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“One Day at a Time” fans, cheer up — your favorite zany but endearing bicultural, multigenerational family is back. The Netflix show’s third season was released Friday featuring a high-octane lineup that left even the lead actress "kind of fangirling."
The show is a remake of Norman Lear’s 1970s groundbreaking hit show of the same name about a divorced mother raising her two teenage daughters. In the new version, actress Justina Machado plays Penelope Alvarez, a recently divorced Afghanistan War veteran raising her two children, Elena (Isabella Gomez) and Alex (Marcel Ruiz), alongside her own feisty and dramatic mother, Lydia Riera (Rita Moreno).
Season Three shows the Alvarez family growing larger, adding some big stars to the cast.
One of the big plotlines is that after 20 years of not speaking to each other over a misplaced mantilla (a lace veil or shawl handed down through generations to be worn on one’s wedding day), Rivera and her younger sister, Mirta — played by music legend Gloria Estefan — are finally on speaking terms. “Brooklyn Nine-Nine” co-stars Stephanie Beatriz and Melissa Fumero also make an appearance as Penelope’s cousins Estrellita and Pilar.
Machado told NBC news in a recent interview that she was star-struck on the set.
“I become like mute,” she said, laughing. “was kind of fangirling because I didn’t know what to say. We were in the makeup room together and I was shy. But she’s [Estefan] so down-to-earth and warm that she just brings it out of you.”
True to the two previous seasons, the new episodes juxtapose hilarious moments while tackling weighty issues such as post-traumatic stress disorder, a teen’s coming out as gay, and societal prejudice against ethnic groups.
One particularly striking episode of Season Three is episode two, “Outside,” in which the Alvarez family and its building superintendent and family friend “Schneider” have an honest conversation about consent. The episode highlights the different ways in which three generations of women — Lydia, Penelope and Elena — have been conditioned to deal with sexual harassment.
“La abuela (the grandmother, Lydia) is a little more old school and a little bit more like ‘Ay, nena, (Oh, girl) it’s no big deal, that means you’re beautiful, it’s okay.' Penelope’s character is a lot more — 'it’s kind of how I was raised — where you make excuses for that behavior,'” said Machado. “You try to twist it.”
But Elena, the teenage daughter, rejects the perspectives of her mother and grandmother.
“Elena’s like ‘No! That’s not the way it is!'” Machado said. “I love that about young people —there is no gray; it’s black and white and I think that’s how you change the world.”
“One Day at a Time’s” family is Cuban American, living in Los Angeles, and it’s loosely based on showrunner Gloria Calderón Kellett’s own life; her parents and grandparents immigrated to the United States after Fidel Castro took power in Cuba.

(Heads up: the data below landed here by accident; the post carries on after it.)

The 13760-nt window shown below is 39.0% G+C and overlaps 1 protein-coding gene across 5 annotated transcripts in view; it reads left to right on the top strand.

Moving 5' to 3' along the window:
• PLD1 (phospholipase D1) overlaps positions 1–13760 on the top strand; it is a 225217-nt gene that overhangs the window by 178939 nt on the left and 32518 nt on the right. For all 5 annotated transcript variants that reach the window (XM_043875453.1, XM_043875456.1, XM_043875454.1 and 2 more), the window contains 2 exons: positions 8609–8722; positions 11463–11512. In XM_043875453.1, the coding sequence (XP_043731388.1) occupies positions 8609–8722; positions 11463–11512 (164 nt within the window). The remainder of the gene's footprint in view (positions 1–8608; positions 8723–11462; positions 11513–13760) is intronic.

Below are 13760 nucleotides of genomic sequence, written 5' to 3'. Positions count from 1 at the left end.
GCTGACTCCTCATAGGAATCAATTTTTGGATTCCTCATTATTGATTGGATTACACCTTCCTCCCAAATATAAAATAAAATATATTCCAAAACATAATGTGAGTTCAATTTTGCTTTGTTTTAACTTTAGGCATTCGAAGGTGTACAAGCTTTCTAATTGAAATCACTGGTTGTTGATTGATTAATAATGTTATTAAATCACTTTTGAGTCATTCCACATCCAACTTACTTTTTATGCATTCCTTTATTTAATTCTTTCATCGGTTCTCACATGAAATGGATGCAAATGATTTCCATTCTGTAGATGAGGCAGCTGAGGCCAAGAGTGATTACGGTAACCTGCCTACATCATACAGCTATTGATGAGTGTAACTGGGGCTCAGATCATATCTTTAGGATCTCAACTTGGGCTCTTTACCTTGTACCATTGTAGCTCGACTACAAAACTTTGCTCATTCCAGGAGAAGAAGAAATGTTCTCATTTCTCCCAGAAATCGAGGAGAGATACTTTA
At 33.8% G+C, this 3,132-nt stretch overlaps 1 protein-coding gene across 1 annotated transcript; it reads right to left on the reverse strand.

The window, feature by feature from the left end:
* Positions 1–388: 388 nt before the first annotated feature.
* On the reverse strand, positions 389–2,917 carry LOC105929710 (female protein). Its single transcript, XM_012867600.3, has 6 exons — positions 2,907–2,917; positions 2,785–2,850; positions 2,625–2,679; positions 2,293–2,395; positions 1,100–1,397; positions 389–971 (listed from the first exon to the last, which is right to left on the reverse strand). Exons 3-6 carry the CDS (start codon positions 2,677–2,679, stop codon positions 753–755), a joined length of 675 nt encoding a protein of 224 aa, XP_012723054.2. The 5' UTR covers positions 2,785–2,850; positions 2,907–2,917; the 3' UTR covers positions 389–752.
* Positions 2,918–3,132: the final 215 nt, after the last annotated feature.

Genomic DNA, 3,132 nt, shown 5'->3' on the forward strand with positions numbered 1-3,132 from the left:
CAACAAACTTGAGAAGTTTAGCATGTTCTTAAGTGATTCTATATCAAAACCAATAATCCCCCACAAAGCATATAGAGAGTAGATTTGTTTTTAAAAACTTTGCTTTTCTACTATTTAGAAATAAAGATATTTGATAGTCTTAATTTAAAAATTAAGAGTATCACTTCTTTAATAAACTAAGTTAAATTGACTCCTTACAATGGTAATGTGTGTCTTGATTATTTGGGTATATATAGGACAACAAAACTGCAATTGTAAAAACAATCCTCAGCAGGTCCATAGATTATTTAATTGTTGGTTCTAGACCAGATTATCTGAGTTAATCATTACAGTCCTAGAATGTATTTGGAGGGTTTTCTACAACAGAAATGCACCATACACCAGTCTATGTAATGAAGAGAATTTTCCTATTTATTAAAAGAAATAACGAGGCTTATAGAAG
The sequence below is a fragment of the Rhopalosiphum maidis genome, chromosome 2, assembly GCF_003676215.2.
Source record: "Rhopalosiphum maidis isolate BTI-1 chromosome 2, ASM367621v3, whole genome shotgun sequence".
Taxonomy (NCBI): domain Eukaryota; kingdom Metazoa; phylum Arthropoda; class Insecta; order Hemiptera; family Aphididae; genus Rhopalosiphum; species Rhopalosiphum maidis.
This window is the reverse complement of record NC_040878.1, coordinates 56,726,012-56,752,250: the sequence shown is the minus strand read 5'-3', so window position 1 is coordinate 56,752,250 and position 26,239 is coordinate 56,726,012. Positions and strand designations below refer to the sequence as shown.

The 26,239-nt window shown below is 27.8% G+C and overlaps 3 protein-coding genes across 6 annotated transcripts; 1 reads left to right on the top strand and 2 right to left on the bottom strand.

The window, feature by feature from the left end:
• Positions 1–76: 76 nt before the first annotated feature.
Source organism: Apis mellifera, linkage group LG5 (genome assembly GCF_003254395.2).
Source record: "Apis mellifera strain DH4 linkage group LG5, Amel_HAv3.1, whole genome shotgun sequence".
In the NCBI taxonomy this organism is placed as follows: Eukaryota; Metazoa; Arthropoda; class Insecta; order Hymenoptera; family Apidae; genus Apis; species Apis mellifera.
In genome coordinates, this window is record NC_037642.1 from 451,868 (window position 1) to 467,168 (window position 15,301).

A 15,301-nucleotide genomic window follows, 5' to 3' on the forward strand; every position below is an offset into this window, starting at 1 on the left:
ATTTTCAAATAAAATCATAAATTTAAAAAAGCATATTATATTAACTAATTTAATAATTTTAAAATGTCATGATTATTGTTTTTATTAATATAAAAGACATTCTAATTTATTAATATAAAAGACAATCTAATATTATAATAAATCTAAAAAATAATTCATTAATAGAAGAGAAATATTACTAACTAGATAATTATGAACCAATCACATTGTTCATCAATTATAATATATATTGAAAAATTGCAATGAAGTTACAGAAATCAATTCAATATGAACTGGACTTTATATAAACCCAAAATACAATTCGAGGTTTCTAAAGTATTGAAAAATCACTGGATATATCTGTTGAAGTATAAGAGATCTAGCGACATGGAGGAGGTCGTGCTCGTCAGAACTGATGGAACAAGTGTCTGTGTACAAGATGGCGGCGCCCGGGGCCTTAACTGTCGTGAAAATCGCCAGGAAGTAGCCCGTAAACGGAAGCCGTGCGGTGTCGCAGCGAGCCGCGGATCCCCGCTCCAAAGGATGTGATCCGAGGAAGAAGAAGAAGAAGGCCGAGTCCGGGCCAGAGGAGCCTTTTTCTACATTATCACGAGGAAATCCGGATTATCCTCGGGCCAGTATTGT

The sitcom recently adopted the tagline “An American Familia,” because that’s what “we are,” according to Calderón Kellett, who also spoke to NBC News about the new season.
“We are constantly trying to figure out who we are and where we're from, and that's the kind of stuff that we like to talk about on the show, because I think it's very real for people who are a few generations in,” Kellett said.
“They’re trying to figure out who am I as an American, what is America to me, what is my American family?” Kellett said. “To be able to be part of that narrative, to be able to have something positive out there that is also representing us, it means everything.”
Kellett said being the daughter of immigrants is what has shaped her drive to succeed and excel in a tough business.
“I'm a first generation kid. There is something that first generation kids carry with them. They carry the sacrifice of their parents with them in everything they do,” she said. “There’s not a day that I'm in this country that I don't think about my grandparents, and the difficult decision they made to send their children to the United States when things were crazy in Cuba, and how scary that must have been for them and how my parents came not knowing a word of English and thrived."
She remembers with a tinge of sadness the many instances when her mother told her while she was growing up to focus on speaking English like the people on television; her mother had a strong accent and didn’t want her daughter to have an accent. These kinds of instances have been woven into the show’s plotlines.
The National Hispanic Media Coalition has called the show “a guiding light — the true north in and for an industry grappling with issues of diversity, equity and inclusivity.”
Creating a more diverse and inclusive Hollywood is one of Kellett’s goals — “One Day at a Time” is just the beginning, she said.
“We also have an incredible group of writers in the room, half of which are Latinx and half of which are female —three of which are queer — and we get to talk about real things that happen,” Kellett said. “Equity really does make every workplace better.”
The “One Day at a Time” showrunner said she is working on other show ideas and projects and would love to be “the Latina Shonda,” referring to Hollywood powerhouse producer Shonda Rhimes, the creator of “Grey’s Anatomy,” “Scandal” and “How to Get Away with Murder.”
“What I mean by that is Shonda Rhimes is somebody who is the 'see it to be it.' You need to see it to be it,” she said. “And to me, here’s this amazing woman of color, a mom, a vibrant voice who has many shows on the air that reflect her America.”